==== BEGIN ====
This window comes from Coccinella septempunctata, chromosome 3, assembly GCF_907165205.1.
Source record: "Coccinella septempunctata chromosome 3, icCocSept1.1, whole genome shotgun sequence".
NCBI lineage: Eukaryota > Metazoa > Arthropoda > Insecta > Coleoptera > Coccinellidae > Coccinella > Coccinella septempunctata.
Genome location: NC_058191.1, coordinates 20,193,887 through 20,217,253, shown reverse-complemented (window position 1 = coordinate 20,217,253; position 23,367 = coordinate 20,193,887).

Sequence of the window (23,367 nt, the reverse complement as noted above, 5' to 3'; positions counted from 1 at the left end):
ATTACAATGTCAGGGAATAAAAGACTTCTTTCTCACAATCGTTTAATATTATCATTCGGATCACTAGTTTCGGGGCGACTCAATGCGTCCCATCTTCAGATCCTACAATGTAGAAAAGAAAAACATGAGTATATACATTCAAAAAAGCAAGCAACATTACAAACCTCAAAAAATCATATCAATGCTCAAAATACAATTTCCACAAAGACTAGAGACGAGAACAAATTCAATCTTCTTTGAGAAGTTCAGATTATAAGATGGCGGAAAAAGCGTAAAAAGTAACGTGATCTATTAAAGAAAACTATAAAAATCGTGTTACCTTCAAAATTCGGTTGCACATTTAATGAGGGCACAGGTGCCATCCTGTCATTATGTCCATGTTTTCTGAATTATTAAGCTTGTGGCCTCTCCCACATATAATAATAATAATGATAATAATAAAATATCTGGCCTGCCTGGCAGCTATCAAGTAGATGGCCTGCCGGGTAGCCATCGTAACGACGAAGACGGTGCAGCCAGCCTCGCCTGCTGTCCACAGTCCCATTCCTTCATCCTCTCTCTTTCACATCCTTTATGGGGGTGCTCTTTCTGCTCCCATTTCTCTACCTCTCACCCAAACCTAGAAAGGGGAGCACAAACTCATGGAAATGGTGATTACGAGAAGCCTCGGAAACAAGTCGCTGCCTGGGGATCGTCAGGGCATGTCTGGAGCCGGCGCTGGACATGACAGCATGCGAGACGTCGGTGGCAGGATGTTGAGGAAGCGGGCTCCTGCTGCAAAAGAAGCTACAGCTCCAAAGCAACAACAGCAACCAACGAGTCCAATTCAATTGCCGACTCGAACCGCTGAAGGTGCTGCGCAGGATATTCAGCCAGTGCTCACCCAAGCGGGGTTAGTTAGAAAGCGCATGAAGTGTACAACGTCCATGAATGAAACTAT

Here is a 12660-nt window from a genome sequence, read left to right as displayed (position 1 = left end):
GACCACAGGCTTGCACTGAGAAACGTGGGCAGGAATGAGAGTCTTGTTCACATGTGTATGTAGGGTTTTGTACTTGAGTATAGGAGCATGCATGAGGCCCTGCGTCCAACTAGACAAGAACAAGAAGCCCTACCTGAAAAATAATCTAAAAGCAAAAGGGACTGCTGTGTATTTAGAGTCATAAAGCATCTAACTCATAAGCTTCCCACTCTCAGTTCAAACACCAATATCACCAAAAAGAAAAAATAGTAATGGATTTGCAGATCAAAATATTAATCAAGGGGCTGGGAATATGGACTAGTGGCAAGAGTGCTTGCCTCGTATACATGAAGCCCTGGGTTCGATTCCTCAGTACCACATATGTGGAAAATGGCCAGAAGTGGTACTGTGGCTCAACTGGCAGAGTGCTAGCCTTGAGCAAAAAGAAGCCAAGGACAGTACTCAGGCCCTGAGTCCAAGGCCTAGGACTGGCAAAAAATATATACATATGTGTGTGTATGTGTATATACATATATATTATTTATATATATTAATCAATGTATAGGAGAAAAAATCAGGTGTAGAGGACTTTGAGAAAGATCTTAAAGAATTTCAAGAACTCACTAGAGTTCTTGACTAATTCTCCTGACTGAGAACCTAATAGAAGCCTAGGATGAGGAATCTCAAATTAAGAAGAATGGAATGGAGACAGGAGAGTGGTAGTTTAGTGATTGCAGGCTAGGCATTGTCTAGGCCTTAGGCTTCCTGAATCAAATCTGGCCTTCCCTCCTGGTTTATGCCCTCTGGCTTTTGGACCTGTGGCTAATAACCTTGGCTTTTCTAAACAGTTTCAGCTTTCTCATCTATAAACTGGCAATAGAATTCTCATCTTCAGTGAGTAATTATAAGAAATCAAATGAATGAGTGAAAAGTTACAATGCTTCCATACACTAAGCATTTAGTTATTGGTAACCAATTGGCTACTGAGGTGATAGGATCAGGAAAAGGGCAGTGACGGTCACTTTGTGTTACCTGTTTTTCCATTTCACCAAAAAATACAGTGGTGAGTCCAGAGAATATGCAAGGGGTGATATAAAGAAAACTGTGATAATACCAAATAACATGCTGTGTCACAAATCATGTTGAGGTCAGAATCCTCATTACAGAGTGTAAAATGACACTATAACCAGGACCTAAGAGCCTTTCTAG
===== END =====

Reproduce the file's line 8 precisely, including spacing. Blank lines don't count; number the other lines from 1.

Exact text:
GACCACAGGCTTGCACTGAGAAACGTGGGCAGGAATGAGAGTCTTGTTCACATGTGTATGTAGGGTTTTGTACTTGAGTATAGGAGCATGCATGAGGCCCTGCGTCCAACTAGACAAGAACAAGAAGCCCTACCTGAAAAATAATCTAAAAGCAAAAGGGACTGCTGTGTATTTAGAGTCATAAAGCATCTAACTCATAAGCTTCCCACTCTCAGTTCAAACACCAATATCACCAAAAAGAAAAAATAGTAATGGATTTGCAGATCAAAATATTAATCAAGGGGCTGGGAATATGGACTAGTGGCAAGAGTGCTTGCCTCGTATACATGAAGCCCTGGGTTCGATTCCTCAGTACCACATATGTGGAAAATGGCCAGAAGTGGTACTGTGGCTCAACTGGCAGAGTGCTAGCCTTGAGCAAAAAGAAGCCAAGGACAGTACTCAGGCCCTGAGTCCAAGGCCTAGGACTGGCAAAAAATATATACATATGTGTGTGTATGTGTATATACATATATATTATTTATATATATTAATCAATGTATAGGAGAAAAAATCAGGTGTAGAGGACTTTGAGAAAGATCTTAAAGAATTTCAAGAACTCACTAGAGTTCTTGACTAATTCTCCTGACTGAGAACCTAATAGAAGCCTAGGATGAGGAATCTCAAATTAAGAAGAATGGAATGGAGACAGGAGAGTGGTAGTTTAGTGATTGCAGGCTAGGCATTGTCTAGGCCTTAGGCTTCCTGAATCAAATCTGGCCTTCCCTCCTGGTTTATGCCCTCTGGCTTTTGGACCTGTGGCTAATAACCTTGGCTTTTCTAAACAGTTTCAGCTTTCTCATCTATAAACTGGCAATAGAATTCTCATCTTCAGTGAGTAATTATAAGAAATCAAATGAATGAGTGAAAAGTTACAATGCTTCCATACACTAAGCATTTAGTTATTGGTAACCAATTGGCTACTGAGGTGATAGGATCAGGAAAAGGGCAGTGACGGTCACTTTGTGTTACCTGTTTTTCCATTTCACCAAAAAATACAGTGGTGAGTCCAGAGAATATGCAAGGGGTGATATAAAGAAAACTGTGATAATACCAAATAACATGCTGTGTCACAAATCATGTTGAGGTCAGAATCCTCATTACAGAGTGTAAAATGACACTATAACCAGGACCTAAGAGCCTTTCTAG